“Your husband is lucky. One of the shards of a broken rib narrowly missed his heart,” the doctor continued. The rest of us only suffered bumps and bruises. I eventually erased the bad memories of that family reunion. However, David’s body was slower to heal.

 Upon inspection two days later, we discovered a huge termite infestation in the underside of the cabin’s back deck. Sections of chewed wood and the weight of the large gathering led to the collapse. We didn’t have a chance. But the ill-fated event at the lake did not discourage my mother.

 And so here we were again, preparing for another family reunion. This time we were summoned to individual cabins on the shores of Lake Champlain, Vermont. The cousins were older. My youngest sister had children of her own now.  And I was a widow. My beloved David had succumbed to fatal spinal cord injuries from a car accident six years after the dreadful porch incident. My family was reduced to three.

“Come on guys, think,” I encouraged my kids.

“I can play Dad’s harmonica,” Rick offered.

 “You don’t know how to play it,” Samantha reminded him.

 “Neither did Dad.” Rick laughed. Samantha and I joined in with giggles.

It was a long drive to our destination. Friday night we relaxed and became familiar with the property.

Samantha, Kim and Rick  Basin Harbor Resort

At six o’clock on Saturday night we all gathered in our best outfits in the manicured English garden for our reunion’s Opening Ceremony. Being an Olympic year, Mom awarded medals in assorted non-athletic categories. Then we entered the private dining room. Fancy set tables greeted us. A piano, a microphone and a metal music stand tempted the participants. The servers lined up along the side wall.  

First, there was a piano piece by one of the eight granddaughters. A few clinkers joined the well-executed notes. Next, a violin selection from another granddaughter. At times the sound from the instrument mimicked an angry cat. The fun did not stop. Yet another granddaughter delivered an original poem dedicated to Grandma and Grandpa. I noticed a slight nod of approval from Mom and Dad.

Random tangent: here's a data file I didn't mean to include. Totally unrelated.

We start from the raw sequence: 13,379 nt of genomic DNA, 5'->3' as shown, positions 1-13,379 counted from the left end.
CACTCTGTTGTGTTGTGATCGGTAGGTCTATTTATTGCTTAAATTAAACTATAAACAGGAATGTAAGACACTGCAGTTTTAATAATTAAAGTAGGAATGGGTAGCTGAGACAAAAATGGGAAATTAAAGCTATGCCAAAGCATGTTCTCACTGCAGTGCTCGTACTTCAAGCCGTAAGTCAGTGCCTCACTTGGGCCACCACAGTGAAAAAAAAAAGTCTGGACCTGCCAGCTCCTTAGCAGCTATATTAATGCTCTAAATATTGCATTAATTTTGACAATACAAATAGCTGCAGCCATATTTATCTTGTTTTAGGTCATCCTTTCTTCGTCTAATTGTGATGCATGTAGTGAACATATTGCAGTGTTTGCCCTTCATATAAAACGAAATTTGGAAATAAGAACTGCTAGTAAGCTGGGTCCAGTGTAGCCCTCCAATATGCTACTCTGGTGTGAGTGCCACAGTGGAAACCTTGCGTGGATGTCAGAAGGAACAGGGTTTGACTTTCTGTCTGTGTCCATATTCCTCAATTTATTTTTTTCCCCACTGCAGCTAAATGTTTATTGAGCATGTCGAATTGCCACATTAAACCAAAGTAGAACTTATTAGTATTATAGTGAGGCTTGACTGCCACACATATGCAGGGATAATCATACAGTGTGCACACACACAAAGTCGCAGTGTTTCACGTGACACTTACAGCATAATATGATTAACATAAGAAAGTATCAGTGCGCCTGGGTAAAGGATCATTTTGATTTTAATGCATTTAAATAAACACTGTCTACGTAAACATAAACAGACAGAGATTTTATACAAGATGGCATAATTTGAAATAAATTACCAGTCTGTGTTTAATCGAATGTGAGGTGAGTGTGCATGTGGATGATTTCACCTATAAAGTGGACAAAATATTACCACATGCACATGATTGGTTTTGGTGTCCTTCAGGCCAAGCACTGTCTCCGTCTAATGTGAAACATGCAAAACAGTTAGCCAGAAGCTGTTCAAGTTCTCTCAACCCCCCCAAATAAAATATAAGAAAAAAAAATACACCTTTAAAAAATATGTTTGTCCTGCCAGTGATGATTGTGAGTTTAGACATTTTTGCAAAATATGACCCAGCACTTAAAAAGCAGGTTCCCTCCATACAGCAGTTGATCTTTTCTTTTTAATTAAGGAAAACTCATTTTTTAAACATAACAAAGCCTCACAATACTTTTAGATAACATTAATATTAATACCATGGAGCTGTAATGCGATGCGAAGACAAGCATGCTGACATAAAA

And now on stage….

My son, the only grandson in the litter, stood up in his blue blazer and accompanied his sister to the talent area. Samantha removed the rubber band from a large roll of paper under her arm. Staying in my seat, I took a deep breath and a large swig from my scotch and water.

Rick reached in his jacket pocket. When he brought his father’s harmonica up to his lips, the overhead light reflected off the top metal covering. Inhales and exhales prompted squeaks and trills. Nothing recognizable.

As my son continued to fill the air with off-key random bursts, Samantha unfurled the paper roll. Sheet by sheet, she presented the masterpieces created in her collegiate art class. Nudes. Charcoal drawings of distorted body parts filled the large panels. One after another, her delicate hands exposed the pictures. The selection grew worse with each reveal.  

My parents turned into statues. I heard the wait staff snicker behind me. The only familial reaction came from my Camel-smoking brother-in-law. He stood, raised his empty glass in my direction and then proceeded to order his third cocktail.

The show was over and dinner was served. No one in the room said a word about our talent presentation that night … or ever. To this day my children and I fondly refer to that evening’s performance as “Ditties and Titties” as we fall into laughter.



      Family Christmas tree

I hope during this holiday season you can maintain a sense of humor. There may be some disagreements and a broken ornament here or there. Possibly burnt food will set off the smoke alarm. A small child may spike a high fever and leave a trail of vomit just as the festivities begin. But that is what our memories are. Colorful. Unique. And they provide us with fanciful stories to tell in the years to come when tiny footsteps are no longer heard and smudged handprints on windows have been erased.

Best wishes to all of you during this holiday season and may your upcoming days be rich and colorful, bursting with love and jiggling with laughter.

  Charley’s first Santa visit with brother Max



 The grandchildren’s 2016 Christmas pickle hunt




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  • Deborah Cooke

    I so enjoy your writings! Merry Christmas to you and your family!

    • Kim K Meredith

      Thank you Debbie. Merry Christmas and Happy New Year to you and your family too.